US media reporting of the board vote acknowledges that the US Treasury Department’s ATF was responsible for the recommendation that directed the GM decision.

While no US or GM official has amplified the reasons in public, the implications for Deripaska’s future are serious. If he cannot secure the endorsement of the US Government, or GM, to conduct auto business, then it is increasingly doubtful that he will be able to achieve an international share listing for United Company Rusal, a Jersey-listed vehicle for his international bauxite, alumina, and aluminium businesses. Before last year’s crash, these added up to the third largest producer of aluminium in the world, with a value Deripaska and his associates put on the company of more than $50 billion.

Deripaska is now the biggest debtor in Russia, and Rusal the most indebted company. Deripaska acknowledged this week that altogether, counting Rusal’s $16 billion trading obligations and other debts owed by Basic Element, his total indebtedness is “slightly” under $20 billion.

Deripaska currently owns 53.8% of the still privately incorporated Rusal, and he is the company’s chief executive. In 2007, he attempted to arrange a London Stock Exchange listing for the company, but notwithstanding the backing of Goldman Sachs, Morgan Stanley, and JP Morgan – the US banks engaged – he failed. A banker who led the listing effort said at the time that the US visa problem was just one of the negative sentiments towards the listing on the part of institutional investors and the UK listing regulator, the Financial Services Authority (FSA). The source, who asked for anonymity, said the US banks offered to secure the visa. Deripaska also promised to deliver a commitment letter from the Russian government, securing the foreign shareholders against nationalization in future. Neither piece of paper materialized, and the listing campaign was abandoned.

Rusal collapsed into insolvency last autumn, as the price of aluminium plummeted on global markets, cutting its revenues at the moment when Deripaska desperately needed the cashflow to repay the heavy borrowings he had contracted. As of this summer, 144 domestic money claims against Rusal were before the Russian Arbitrazh Court system; roughly 1.1 cases against Rusal are being ruled on in the courts each day. The average court filing against Rusal amounts to Rb2.4 million ($74,000); the smallest Rusal has not paid is the equivalent of $124; the largest, the equivalent of $2.1 million for electricity supply in Krasnoyarsk region and $4.2 million for construction works. The court records show that orders to pay are being appealed, and payments delayed.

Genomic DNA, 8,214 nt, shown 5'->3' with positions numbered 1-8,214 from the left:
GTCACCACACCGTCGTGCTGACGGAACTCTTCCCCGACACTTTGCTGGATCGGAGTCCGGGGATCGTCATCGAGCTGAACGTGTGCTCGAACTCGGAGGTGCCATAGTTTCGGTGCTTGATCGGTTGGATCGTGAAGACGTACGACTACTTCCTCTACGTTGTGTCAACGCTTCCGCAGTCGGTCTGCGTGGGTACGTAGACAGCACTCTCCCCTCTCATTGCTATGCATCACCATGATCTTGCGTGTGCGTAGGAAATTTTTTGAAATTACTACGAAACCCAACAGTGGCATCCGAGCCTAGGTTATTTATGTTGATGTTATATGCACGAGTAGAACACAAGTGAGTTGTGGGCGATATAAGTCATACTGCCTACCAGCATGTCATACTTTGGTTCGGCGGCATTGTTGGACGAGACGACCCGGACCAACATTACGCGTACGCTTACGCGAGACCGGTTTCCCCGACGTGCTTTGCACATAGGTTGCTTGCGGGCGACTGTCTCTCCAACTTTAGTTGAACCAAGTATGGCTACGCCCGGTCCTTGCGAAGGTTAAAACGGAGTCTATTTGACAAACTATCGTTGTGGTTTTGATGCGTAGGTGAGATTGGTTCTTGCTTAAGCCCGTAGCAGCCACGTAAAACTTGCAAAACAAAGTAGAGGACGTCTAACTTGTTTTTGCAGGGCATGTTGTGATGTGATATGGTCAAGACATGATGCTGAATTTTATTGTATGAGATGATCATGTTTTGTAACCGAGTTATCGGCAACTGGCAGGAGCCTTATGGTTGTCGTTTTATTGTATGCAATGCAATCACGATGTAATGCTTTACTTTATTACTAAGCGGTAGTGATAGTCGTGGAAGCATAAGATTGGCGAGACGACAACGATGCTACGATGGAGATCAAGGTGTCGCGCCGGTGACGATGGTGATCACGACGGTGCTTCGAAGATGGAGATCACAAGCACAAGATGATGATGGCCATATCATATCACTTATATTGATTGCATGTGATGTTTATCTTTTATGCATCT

After VEB handed over $4.5 billion, so that Rusal could repay its foreign bank lenders for the ill-fated Norilsk Nickel transaction, the Prime Minister ordered special security service investigators and state auditors from the Accounting Chamber into Rusal. They spent at least two months there. Accounting Chamber sources confirm what they did, and the report and recommendations they sent to the government in January. The report has been classified secret ever since.

A former senior lawyer for Rusal says that prolonging the Arbitrazh court cases is one way, legal under the Russian bankruptcy code, of staving off an insolvency ruling, and the transfer of the company’s administration to independent, court-supervised administrators.

On July 31, Rusal and Deripaska suffered another major blow. This was the unanimous ruling of three senior judges of the UK Court of Appeal, dismissing Deripaska’s appeal against the order of a year earlier, July 3, 2008, that he should face trial in the UK High Court. Deripaska is being sued by his former patron and founding shareholder, Michael Cherney (Mikhail Chernoy), for enforcement of their trust agreement and contract of March 2001. The value of the claim amounts to at least $5 billion, or more than 13% of Rusal’s shareholding. In 2008, Justice Christopher Clarke had ruled in favour of Cherney, judging: “I am satisfied that Mr Cherney has a reasonable prospect of success in respect of his claim.” Further, Clarke had ruled against Deripaska: “I am persuaded that the risks inherent in a trial in Russia (assassination, arrest on trumped up charges and lack of a fair trial) are sufficient to make England the forum in which the case can most suitably be tried in the interests of both parties and the ends of justice and, accordingly, the proper place for the determination of this claim.”

After two days of hearings this past July, and hundreds of pages of argument and evidence, the Appeal Court ruled against Deripaska for the second time: “I am satisfied,” noted Justice Sir Martin Moore-Bick, “that the judge [Clarke] was right to have regard to matters that might prevent Mr. Cherney obtaining justice in Russia when deciding whether, viewed overall, England was the appropriate forum for the trial of the action…The judge held that there was no evidence that Mr. Cherney had been involved in criminal activities and Mr. Malek [Deripaska’s advocate] did not seek to challenge that finding. It follows, therefore, that there is a real possibility that any charges brought against him would not be well-founded.”